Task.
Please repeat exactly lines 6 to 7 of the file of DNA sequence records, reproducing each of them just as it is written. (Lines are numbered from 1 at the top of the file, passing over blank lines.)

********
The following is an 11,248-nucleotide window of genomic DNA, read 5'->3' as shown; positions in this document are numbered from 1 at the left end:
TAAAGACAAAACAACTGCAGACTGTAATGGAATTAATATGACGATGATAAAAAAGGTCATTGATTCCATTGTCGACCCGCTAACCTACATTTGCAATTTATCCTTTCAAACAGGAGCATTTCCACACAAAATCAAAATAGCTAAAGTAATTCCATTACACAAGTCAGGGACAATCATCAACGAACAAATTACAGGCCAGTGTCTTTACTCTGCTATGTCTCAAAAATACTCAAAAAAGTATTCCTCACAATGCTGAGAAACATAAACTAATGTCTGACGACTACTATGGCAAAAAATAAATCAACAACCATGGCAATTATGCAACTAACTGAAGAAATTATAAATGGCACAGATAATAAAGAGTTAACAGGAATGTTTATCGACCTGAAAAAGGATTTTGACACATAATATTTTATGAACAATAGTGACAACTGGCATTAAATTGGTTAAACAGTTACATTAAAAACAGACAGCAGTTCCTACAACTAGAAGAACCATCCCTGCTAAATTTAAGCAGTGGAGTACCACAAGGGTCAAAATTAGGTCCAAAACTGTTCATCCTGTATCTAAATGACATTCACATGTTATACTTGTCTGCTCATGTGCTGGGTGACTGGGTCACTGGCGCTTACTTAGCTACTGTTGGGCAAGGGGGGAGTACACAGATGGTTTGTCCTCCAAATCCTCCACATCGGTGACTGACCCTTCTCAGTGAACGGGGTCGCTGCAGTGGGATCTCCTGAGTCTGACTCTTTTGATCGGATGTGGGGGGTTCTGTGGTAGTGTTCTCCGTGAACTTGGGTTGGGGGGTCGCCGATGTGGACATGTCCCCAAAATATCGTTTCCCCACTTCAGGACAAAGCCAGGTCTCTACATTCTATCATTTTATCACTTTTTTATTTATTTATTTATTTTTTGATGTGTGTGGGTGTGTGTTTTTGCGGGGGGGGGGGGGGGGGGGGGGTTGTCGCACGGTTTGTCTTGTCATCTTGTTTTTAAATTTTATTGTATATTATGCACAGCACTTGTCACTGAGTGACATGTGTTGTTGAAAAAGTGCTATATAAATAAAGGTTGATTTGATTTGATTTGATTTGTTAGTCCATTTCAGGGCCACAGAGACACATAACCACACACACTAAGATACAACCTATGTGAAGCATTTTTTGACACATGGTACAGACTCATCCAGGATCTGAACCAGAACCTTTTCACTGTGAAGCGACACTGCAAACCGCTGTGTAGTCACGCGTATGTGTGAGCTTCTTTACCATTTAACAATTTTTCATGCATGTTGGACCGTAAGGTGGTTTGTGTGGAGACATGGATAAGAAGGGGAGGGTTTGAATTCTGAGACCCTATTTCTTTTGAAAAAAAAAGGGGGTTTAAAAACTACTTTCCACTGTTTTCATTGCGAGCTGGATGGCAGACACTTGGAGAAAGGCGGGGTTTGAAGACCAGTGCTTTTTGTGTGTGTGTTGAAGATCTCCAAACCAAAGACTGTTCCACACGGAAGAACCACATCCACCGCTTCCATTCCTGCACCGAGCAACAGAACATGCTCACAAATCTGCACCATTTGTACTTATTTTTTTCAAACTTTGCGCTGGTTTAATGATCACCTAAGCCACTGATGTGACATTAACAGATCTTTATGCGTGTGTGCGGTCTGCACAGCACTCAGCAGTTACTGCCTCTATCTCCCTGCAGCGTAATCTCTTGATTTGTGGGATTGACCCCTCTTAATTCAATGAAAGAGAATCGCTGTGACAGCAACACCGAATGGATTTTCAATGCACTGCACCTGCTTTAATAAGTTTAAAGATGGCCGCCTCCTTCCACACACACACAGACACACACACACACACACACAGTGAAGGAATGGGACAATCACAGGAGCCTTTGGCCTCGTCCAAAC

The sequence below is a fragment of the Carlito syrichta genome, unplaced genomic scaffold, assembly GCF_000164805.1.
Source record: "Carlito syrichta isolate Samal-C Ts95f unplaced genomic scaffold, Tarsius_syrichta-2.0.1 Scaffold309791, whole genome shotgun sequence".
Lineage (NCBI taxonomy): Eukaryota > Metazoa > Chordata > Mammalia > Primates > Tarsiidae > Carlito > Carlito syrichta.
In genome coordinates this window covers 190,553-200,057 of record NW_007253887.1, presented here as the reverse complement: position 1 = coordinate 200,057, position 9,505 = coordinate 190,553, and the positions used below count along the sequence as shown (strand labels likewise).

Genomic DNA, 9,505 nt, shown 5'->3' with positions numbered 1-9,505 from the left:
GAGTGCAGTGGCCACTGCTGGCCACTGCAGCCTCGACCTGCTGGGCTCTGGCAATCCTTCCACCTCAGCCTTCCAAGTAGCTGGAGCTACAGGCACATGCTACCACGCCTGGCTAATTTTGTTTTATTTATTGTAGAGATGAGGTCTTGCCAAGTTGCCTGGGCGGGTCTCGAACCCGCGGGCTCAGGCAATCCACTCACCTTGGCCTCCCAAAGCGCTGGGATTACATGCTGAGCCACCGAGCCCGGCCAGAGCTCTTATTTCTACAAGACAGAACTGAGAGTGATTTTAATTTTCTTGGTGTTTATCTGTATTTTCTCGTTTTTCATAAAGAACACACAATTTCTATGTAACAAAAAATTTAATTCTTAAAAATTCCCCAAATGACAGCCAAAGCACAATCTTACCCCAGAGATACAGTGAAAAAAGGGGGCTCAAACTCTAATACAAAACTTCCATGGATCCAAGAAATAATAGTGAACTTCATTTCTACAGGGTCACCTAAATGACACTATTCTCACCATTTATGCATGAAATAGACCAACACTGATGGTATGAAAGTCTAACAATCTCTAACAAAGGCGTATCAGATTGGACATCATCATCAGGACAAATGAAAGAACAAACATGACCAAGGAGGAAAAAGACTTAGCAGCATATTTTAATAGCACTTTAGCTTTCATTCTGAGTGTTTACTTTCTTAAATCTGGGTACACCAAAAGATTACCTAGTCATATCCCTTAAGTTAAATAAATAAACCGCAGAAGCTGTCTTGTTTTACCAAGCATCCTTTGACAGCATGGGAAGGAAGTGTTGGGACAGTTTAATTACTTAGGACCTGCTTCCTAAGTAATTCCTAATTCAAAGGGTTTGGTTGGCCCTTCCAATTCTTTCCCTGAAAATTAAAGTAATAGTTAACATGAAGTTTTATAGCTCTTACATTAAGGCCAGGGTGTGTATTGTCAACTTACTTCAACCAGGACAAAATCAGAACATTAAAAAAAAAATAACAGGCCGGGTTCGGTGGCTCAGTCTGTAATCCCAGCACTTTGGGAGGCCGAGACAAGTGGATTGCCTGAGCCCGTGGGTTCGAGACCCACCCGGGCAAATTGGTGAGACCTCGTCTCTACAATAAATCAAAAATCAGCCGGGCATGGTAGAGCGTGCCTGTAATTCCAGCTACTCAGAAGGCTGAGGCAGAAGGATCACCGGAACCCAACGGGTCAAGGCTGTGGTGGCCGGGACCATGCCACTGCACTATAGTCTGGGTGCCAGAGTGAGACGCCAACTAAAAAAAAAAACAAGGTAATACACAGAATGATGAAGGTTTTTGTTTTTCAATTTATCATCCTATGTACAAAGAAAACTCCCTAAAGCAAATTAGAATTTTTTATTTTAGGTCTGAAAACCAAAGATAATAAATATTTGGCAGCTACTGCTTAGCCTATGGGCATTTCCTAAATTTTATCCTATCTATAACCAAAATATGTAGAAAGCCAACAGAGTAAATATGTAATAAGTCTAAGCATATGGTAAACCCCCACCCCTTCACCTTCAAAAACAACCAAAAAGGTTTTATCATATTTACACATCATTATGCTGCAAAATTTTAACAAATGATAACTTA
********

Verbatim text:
In genome coordinates this window covers 190,553-200,057 of record NW_007253887.1, presented here as the reverse complement: position 1 = coordinate 200,057, position 9,505 = coordinate 190,553, and the positions used below count along the sequence as shown (strand labels likewise).

Genomic DNA, 9,505 nt, shown 5'->3' with positions numbered 1-9,505 from the left: